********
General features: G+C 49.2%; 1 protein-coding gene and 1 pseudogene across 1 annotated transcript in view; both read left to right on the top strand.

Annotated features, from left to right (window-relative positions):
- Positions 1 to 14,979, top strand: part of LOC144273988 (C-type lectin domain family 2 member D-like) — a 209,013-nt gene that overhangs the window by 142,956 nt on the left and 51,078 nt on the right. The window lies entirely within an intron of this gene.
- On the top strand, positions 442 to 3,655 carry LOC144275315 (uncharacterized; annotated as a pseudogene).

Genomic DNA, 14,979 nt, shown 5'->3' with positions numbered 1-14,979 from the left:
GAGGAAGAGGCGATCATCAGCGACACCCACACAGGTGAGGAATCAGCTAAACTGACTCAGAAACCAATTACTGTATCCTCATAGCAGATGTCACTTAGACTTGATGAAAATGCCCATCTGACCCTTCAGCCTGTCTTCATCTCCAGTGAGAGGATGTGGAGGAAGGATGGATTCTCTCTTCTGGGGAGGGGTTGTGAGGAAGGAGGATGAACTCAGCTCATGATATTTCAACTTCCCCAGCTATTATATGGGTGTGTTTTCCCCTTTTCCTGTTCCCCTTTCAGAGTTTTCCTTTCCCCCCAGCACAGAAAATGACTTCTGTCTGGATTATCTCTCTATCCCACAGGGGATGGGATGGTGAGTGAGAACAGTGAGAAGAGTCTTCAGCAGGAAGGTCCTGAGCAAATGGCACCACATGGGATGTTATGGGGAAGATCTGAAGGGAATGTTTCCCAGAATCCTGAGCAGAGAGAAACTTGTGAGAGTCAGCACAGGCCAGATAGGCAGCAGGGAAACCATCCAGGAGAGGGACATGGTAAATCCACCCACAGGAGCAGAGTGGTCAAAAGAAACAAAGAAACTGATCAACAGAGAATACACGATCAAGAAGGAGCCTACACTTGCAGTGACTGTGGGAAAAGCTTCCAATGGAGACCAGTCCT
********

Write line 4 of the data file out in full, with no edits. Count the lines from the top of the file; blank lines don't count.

- On the top strand, positions 442 to 3,655 carry LOC144275315 (uncharacterized; annotated as a pseudogene).